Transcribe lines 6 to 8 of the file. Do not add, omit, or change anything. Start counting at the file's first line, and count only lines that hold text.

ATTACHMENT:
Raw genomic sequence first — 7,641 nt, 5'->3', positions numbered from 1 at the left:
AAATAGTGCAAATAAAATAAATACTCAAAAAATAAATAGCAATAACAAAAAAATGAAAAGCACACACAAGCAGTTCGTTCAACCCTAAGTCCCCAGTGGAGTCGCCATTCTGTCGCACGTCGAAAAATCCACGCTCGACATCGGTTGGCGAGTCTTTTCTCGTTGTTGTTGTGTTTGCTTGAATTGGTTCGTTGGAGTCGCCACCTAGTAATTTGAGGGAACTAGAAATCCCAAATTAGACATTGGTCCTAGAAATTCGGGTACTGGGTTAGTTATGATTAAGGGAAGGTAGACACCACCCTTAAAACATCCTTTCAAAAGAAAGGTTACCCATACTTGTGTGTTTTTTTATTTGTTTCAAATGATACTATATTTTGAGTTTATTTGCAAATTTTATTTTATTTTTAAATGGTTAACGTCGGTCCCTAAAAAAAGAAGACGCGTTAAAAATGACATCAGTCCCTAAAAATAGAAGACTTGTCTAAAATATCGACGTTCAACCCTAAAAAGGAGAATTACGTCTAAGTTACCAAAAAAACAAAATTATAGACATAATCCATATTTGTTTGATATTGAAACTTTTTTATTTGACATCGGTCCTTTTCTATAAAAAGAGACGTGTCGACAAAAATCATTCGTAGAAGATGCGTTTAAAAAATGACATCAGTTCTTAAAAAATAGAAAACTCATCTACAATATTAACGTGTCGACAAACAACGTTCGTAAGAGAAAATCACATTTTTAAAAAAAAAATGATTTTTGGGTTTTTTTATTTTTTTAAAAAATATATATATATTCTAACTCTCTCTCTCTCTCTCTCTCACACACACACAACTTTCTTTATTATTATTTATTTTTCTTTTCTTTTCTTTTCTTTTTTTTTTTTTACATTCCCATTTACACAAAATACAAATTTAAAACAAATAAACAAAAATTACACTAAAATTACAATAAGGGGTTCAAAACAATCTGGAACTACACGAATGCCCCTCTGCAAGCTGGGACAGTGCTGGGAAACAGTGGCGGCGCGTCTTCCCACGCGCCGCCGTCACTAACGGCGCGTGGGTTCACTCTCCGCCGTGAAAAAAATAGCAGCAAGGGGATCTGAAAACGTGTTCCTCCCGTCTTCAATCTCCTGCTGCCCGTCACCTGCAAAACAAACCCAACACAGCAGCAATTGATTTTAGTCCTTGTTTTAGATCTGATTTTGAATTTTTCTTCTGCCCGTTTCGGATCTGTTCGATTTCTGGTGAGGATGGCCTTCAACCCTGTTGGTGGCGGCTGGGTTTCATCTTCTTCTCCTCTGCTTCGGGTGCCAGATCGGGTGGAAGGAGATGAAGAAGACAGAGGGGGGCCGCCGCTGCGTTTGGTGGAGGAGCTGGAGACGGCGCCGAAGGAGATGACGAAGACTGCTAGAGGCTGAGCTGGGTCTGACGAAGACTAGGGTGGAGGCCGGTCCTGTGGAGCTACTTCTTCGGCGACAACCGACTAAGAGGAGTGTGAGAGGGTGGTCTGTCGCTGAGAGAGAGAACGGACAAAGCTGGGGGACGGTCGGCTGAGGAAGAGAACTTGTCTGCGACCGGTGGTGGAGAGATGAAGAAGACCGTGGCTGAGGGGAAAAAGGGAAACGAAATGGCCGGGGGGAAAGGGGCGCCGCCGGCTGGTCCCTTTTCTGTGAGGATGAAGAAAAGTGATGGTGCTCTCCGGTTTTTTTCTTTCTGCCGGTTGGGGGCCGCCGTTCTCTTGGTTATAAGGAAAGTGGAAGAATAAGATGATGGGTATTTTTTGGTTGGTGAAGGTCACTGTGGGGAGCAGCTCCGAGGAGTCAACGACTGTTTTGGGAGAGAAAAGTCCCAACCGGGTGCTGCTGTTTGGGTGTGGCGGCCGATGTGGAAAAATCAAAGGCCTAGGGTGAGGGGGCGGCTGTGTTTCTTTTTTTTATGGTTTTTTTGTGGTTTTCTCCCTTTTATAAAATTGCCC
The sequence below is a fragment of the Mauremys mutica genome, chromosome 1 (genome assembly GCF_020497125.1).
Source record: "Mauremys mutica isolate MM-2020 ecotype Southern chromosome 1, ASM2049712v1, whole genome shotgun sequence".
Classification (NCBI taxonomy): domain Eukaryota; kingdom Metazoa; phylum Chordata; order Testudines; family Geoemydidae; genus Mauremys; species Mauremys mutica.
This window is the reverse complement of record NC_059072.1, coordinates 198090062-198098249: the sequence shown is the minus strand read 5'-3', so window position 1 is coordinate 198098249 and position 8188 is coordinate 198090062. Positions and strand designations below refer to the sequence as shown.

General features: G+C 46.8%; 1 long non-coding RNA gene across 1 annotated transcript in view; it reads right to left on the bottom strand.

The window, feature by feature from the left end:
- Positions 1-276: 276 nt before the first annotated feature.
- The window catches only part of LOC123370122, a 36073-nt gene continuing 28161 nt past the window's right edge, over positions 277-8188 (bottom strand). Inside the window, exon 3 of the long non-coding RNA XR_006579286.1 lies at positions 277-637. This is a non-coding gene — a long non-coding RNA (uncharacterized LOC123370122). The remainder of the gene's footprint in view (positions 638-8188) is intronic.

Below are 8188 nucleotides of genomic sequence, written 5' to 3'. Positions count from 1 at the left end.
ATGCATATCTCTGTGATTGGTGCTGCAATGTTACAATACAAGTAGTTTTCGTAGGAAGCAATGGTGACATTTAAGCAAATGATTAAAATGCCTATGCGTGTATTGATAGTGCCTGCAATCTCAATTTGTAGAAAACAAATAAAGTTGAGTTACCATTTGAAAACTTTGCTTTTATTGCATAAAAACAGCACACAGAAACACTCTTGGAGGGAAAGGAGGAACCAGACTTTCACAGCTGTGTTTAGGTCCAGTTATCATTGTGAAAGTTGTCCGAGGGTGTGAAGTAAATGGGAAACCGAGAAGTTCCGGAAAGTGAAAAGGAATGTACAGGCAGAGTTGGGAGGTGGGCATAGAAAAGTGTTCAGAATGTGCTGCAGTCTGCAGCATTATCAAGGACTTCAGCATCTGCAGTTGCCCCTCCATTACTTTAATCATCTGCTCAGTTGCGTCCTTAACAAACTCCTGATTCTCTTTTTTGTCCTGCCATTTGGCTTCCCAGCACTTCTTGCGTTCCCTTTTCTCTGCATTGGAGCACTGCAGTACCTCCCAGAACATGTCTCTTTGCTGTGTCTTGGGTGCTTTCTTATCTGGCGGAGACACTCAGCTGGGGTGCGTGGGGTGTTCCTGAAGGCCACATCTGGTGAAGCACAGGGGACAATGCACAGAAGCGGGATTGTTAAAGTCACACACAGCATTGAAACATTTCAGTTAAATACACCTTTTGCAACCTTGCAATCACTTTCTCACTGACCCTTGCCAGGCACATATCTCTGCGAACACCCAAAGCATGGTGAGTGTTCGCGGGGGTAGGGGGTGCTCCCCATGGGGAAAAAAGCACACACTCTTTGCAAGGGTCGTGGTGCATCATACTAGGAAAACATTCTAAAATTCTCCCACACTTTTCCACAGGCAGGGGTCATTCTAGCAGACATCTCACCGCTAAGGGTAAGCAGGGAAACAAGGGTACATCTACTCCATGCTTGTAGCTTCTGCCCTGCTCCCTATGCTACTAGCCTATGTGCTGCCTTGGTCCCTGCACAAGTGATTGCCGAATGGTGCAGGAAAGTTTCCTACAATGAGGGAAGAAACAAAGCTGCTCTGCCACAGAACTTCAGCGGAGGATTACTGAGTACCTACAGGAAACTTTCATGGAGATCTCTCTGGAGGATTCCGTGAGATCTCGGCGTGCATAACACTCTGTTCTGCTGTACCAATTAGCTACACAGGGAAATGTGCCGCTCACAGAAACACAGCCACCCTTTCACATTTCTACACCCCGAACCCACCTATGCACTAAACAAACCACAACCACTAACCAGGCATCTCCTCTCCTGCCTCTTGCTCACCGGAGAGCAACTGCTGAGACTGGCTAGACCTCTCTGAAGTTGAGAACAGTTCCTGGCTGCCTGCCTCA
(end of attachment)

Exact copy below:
This window is the reverse complement of record NC_059072.1, coordinates 198090062-198098249: the sequence shown is the minus strand read 5'-3', so window position 1 is coordinate 198098249 and position 8188 is coordinate 198090062. Positions and strand designations below refer to the sequence as shown.

General features: G+C 46.8%; 1 long non-coding RNA gene across 1 annotated transcript in view; it reads right to left on the bottom strand.

The window, feature by feature from the left end: